But what about trade secret claims? Federal trade secret claims are filed under the Defense of Trade Secrets Act (DTSA). Section 2(g) of the DTSA explains that the DTSA “shall not be construed as intellectual property law for purposes of any other act of Congress.” As a result, the only court that considered this wording held that the DTSA claims were not an exception to immunity under Section 230. See Craft Beer Stellar, LLC vs. Glassdoor, Inc., no. 18-10510-MSDS, 2018 US Dist. LEXIS 178960, p. *7–8 (D. Mass. 17 Oct. 2018). craft beerThe decision to rely on the express wording of the statute will likely be followed by the courts when it comes to federal trade secrets.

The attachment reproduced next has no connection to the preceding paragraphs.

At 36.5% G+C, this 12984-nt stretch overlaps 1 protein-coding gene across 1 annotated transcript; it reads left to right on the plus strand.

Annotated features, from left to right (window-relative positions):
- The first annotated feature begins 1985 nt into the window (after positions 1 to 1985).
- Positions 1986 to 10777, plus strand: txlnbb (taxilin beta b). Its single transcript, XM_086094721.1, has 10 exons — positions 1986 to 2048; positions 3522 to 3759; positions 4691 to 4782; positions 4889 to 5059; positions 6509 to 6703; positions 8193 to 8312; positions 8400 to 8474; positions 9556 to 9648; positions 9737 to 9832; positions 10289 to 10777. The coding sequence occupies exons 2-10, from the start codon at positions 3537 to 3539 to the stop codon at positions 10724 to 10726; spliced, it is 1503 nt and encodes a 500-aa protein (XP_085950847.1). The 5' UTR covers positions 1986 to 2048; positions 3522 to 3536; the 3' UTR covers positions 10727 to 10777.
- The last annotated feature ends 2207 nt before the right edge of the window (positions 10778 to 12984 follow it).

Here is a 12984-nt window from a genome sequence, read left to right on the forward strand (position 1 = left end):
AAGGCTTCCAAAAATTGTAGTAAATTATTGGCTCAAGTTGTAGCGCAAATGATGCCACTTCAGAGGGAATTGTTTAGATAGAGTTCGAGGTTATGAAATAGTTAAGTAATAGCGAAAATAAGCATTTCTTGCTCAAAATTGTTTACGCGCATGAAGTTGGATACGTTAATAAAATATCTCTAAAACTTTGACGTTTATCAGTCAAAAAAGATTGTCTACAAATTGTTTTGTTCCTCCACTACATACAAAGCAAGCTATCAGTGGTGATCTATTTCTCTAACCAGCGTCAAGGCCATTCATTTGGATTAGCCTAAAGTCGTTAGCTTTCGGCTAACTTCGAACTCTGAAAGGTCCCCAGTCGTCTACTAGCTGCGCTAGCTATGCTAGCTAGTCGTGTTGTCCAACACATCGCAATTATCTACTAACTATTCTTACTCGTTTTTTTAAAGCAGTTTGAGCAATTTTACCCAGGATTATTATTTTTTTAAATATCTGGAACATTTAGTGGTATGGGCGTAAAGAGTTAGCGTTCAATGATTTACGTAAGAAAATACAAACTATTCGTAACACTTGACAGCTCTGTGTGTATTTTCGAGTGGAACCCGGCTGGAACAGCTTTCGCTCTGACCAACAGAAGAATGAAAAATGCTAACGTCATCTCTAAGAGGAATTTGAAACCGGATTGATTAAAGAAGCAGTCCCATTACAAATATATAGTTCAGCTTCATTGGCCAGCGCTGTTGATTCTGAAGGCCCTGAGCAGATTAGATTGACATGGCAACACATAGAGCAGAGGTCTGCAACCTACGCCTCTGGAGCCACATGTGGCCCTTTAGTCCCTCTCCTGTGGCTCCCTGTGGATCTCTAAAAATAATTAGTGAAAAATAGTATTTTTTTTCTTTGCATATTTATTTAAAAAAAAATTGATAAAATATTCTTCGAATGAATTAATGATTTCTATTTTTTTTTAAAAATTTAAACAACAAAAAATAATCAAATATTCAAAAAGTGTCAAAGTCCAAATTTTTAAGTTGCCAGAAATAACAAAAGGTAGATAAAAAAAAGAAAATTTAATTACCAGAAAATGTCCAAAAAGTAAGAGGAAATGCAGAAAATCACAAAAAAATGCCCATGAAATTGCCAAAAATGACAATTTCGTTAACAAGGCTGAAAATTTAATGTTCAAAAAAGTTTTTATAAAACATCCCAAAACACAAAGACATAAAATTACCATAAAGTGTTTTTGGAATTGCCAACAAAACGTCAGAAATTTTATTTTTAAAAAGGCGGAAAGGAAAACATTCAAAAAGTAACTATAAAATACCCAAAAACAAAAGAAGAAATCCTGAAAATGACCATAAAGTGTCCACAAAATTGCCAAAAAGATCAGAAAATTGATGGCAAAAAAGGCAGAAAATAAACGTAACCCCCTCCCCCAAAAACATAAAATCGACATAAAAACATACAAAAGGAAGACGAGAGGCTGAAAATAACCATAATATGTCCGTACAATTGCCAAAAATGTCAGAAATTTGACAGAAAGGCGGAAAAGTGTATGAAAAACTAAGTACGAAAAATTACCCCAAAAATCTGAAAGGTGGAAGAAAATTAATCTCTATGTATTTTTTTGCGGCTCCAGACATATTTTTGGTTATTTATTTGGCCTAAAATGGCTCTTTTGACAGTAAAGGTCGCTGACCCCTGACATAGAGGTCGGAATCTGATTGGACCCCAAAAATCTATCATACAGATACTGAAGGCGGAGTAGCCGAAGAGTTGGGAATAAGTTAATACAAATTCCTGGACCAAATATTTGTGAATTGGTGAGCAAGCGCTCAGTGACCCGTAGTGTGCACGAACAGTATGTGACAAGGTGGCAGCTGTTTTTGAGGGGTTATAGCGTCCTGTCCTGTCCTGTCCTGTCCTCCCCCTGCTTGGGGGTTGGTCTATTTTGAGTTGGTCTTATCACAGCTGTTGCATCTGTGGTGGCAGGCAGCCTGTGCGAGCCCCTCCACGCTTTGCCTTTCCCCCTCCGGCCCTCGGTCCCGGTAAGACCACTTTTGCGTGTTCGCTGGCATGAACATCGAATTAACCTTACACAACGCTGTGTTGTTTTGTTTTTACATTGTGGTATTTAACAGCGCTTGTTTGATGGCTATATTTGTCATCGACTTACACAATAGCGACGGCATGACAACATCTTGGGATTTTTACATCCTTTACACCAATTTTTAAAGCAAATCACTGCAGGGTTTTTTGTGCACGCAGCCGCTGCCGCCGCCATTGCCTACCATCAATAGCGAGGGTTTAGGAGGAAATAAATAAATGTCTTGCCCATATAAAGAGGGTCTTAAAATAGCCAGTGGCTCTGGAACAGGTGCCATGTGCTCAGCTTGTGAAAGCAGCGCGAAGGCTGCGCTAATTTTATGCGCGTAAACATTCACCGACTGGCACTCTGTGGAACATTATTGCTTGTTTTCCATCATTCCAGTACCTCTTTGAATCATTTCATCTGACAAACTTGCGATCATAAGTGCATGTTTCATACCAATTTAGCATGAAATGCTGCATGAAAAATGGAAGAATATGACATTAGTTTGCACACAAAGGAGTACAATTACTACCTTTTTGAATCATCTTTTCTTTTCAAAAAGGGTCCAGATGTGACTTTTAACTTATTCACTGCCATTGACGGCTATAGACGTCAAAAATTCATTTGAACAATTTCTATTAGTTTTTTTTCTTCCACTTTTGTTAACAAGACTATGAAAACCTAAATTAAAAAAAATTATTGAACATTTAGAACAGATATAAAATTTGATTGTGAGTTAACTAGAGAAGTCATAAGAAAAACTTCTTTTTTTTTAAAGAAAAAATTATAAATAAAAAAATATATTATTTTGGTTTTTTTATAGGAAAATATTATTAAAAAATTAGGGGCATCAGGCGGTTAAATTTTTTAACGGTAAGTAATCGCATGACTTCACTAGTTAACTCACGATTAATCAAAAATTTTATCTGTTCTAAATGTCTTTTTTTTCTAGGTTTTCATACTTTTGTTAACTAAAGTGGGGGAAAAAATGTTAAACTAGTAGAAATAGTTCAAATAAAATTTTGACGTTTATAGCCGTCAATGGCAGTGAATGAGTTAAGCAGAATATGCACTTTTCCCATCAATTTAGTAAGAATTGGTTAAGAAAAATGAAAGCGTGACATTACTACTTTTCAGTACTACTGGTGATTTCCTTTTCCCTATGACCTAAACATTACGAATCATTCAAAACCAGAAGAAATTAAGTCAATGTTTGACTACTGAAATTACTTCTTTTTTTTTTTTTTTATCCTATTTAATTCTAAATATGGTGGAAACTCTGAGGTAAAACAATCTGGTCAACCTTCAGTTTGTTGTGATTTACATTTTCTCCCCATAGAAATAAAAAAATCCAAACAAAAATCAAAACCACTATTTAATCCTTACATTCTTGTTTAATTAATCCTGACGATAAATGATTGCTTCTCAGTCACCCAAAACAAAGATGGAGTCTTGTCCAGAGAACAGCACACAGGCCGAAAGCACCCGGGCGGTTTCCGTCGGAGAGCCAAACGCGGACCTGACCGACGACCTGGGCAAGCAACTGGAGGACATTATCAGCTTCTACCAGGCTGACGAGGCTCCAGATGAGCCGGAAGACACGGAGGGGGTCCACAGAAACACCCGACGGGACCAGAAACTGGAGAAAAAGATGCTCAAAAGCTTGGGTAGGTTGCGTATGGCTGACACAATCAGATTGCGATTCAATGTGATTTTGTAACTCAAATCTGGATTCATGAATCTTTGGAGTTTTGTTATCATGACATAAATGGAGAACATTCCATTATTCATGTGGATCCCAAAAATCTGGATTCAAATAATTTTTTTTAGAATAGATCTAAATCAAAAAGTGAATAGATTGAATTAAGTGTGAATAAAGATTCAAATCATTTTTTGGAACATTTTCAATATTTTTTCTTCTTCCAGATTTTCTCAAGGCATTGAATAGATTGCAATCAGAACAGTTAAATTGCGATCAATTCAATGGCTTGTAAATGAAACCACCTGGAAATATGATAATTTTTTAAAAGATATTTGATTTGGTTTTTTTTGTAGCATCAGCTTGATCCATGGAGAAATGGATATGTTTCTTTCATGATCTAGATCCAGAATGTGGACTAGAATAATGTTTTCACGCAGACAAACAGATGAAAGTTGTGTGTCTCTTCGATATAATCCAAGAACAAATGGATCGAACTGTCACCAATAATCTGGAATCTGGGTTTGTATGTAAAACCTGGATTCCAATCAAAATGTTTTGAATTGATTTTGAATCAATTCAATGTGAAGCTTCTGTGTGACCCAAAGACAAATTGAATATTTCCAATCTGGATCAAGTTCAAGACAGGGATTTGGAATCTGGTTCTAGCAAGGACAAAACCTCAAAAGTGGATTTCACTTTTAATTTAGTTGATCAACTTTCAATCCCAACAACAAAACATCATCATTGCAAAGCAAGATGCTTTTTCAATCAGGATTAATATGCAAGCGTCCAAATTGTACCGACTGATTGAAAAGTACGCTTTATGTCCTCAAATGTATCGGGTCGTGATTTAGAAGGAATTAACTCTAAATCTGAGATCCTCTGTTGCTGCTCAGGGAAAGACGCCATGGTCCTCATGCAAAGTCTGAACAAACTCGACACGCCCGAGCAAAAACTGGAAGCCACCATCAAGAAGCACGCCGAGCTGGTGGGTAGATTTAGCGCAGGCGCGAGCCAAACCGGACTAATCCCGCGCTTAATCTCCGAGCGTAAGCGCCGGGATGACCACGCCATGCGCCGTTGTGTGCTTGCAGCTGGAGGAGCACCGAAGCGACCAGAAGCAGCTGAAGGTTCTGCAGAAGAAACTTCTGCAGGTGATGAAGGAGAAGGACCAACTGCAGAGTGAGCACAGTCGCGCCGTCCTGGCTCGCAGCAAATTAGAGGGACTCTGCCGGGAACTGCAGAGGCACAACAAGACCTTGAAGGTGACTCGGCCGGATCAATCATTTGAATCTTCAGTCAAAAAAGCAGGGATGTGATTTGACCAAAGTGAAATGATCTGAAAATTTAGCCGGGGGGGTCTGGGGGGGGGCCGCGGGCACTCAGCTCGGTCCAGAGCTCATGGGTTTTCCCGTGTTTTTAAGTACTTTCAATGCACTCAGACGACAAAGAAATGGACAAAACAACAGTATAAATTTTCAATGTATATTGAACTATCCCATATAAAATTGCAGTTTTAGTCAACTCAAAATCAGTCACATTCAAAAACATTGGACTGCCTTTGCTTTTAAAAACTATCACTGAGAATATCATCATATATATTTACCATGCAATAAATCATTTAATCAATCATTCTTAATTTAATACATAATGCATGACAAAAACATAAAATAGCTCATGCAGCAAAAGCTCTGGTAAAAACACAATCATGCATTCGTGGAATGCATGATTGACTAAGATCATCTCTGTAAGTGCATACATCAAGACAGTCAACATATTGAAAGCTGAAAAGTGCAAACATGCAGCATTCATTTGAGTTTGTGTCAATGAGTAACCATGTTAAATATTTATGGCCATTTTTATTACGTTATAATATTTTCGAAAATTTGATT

However, it’s unclear whether numerous state trade secret laws would also be preempted. For example, craft beer declined to comment on whether Section 230 immunity would prevent Massachusetts’ misappropriation of trade secrets, saying the plaintiffs could not assert a claim. In contrast, prior to the enactment of the DTSA, a federal court in Nevada held that a plaintiff’s cause of action for misappropriation of trade secrets under Florida state law was barred by Section 230 .1 In this case, the plaintiff claimed that a sports betting message board appropriated the plaintiff’s trade secrets when it allegedly tricked users into reposting the plaintiff’s crippling analysis.